Patients, providers discuss importance of nursing home care

By Felicia Howard and Abby Rogers and

Stevie Barnett has been confined to a wheelchair for about six months, after contracting a near-fatal flesh-eating disease during a trip to Jamaica.

“I made it back home and I went into trauma,” Barnett, a 29-year veteran of the Anne Arundel County Fire Department, said about the intensity of his wound. Barnett’s doctors cut the disease out of his leg, rendering him unable to walk. Barnett was transferred to Genesis Health Care Severna Park Center, where Barnett said the staff has made all the difference.

DeMattos, Geiwitz and Basu

HFAM President Joseph DeMattos and Long View Nursing Home Tamara Geiwitz listen to economist Anirban Basu at a press conference Monday.

“They’re still working with me and they’ve been very, very good, taking care of my knees and trying to get me to walk again,” he said.

Barnett was part of a group of speakers who stressed the importance of Maryland’s nursing and rehabilitation centers at a press conference Monday afternoon. Sage Policy Group, an economy and policy firm in Maryland, also released a study at the conference detailing the economic impact of the centers.

According to Anirban Basu, chairman of the policy group, the nursing and home care industry supports 36,000 jobs, and personal income from the this sector of the job market brings $1.5 billion into the economy.

“It’s a significant industry,” he told the room of about 30 people. “It’s not an unimportant sector of the economy.”

The report also found that more centers are serving people under the age of 65, like Barnett.  That age group has grown by 26 percent from 2001 through 2008.

Barnett cited the family-like atmosphere at the center for his progressing recovery, which he said goes a long way.

“My friends and family can’t always be there, sometimes I don’t want them to be, and when they’re not there, the staff always gives me words of encouragement, always helping me along the way, just the little things make a big difference,” he said. “If you’ve never been in a bed for six months you probably have no idea what I’m talking about.”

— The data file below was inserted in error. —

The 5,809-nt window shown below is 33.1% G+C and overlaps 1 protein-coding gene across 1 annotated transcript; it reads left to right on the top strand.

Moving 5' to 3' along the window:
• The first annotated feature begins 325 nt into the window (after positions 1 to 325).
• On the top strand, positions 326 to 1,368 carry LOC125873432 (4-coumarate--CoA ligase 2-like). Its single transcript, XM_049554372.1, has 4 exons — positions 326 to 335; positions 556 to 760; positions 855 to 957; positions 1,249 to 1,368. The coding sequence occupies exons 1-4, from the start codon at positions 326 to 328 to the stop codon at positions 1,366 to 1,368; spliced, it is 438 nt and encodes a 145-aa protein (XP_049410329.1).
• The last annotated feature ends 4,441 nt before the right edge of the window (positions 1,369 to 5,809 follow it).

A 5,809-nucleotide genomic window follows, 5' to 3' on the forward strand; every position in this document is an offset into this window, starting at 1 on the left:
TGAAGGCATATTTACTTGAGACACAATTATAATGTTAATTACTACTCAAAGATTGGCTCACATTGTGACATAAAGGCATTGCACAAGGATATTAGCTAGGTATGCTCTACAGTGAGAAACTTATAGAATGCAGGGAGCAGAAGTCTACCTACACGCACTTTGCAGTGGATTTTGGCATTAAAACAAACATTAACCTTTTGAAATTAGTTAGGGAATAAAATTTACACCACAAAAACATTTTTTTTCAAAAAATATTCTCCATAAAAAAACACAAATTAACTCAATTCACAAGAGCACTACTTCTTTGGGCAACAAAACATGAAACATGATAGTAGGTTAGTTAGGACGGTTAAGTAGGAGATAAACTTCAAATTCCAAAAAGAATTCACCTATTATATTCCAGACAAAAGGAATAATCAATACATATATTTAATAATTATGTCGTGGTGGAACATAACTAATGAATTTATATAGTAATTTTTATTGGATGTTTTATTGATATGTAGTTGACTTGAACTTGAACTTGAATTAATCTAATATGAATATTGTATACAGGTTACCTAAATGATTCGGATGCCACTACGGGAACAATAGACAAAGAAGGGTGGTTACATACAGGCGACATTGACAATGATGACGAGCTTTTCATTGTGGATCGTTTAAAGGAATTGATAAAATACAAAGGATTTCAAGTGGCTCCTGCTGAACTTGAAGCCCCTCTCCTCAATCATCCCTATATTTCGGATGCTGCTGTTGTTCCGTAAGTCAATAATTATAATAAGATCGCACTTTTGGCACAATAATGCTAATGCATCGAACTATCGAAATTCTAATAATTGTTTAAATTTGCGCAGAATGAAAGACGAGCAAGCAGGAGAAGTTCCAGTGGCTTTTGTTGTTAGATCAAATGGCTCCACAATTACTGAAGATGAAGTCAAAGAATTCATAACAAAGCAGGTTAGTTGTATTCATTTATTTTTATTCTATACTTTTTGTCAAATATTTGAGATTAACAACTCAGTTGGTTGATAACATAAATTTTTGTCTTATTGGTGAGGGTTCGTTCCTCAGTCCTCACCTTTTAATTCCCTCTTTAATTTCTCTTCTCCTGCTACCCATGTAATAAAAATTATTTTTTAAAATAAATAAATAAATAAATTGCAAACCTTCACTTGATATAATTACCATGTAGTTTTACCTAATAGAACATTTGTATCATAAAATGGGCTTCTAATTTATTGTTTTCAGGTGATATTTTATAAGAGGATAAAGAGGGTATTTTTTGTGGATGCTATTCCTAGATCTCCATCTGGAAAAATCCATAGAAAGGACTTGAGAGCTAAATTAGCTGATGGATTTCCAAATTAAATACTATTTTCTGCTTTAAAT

Not only are these facilities beneficial for jobs and medical care, but according to Tamara Geiwitz of Long View Nursing Home, they also improve the social development of the patients.
Geiwitz is a third-generation manager of the independent, family-owned facility.

“I’m proud and honored to be apart of the Long View community. We treat all of our patients like family,” she said. “Since 1946 our family has provided outstanding care for families in our community.”

About The Author

Len Lazarick

Len Lazarick was the founding editor and publisher of and is currently the president of its nonprofit corporation and chairman of its board He was formerly the State House bureau chief of the daily Baltimore Examiner from its start in April 2006 to its demise in February 2009. He was a copy editor on the national desk of the Washington Post for eight years before that, and has spent decades covering Maryland politics and government.


  1. Cpekow

    Contrary to your lead, people aren’t confined to wheelchairs. Wheelchairs don’t confine people. They mobilize people. Nobody is confined to an automobile.

  2. J.A.Burke

    The need for quality nursing home care and in-home care is growing in this country as this article indicates. Yes the under 65 population needing care is fast growing, but so is the other side of 65. As the population ages and boomers become seniors, there will be an ever increasing need for care and are we as a society ready to accommodate this need? Certainly businesses can erect more nursing home facilities in an attempt to fill beds so they can turn a nice profit, but is this really the care our seniors need? I have toured many nursing homes and assisted living “facilities” in Maryland in preparation for a book I am writing about housing choices for seniors and have been shocked by what I have seen. Most of these “facilities” don’t provide the real caring and family-like atmosphere to which Ms. Geiwitz is referring, but are primarily senior “body dumps”. I know that sounds like a rather harsh description, but it is what I have seen. Part of the problem in this country is not just with the nursing homes, but with the prevailing attitudes of the families of those needing care. In all of the visits I have made over the past few years and from what I see and hear from the staff at these “facilities” many residents rarely receive visits from anyone. Care needs to begin with the family and friends of that senior needing care. There are alternatives, aging-in-place “villages”, to nursing homes cropping up all over this country, which allow seniors to continue to live in their homes and receive the care they need from teams of neighborhood volunteers for example and the reviews have been positive. If nursing homes want to be viewed as a valuable care-giving enterprise, then perhaps they should take a look at some of these alternatives and learn a few lessons.


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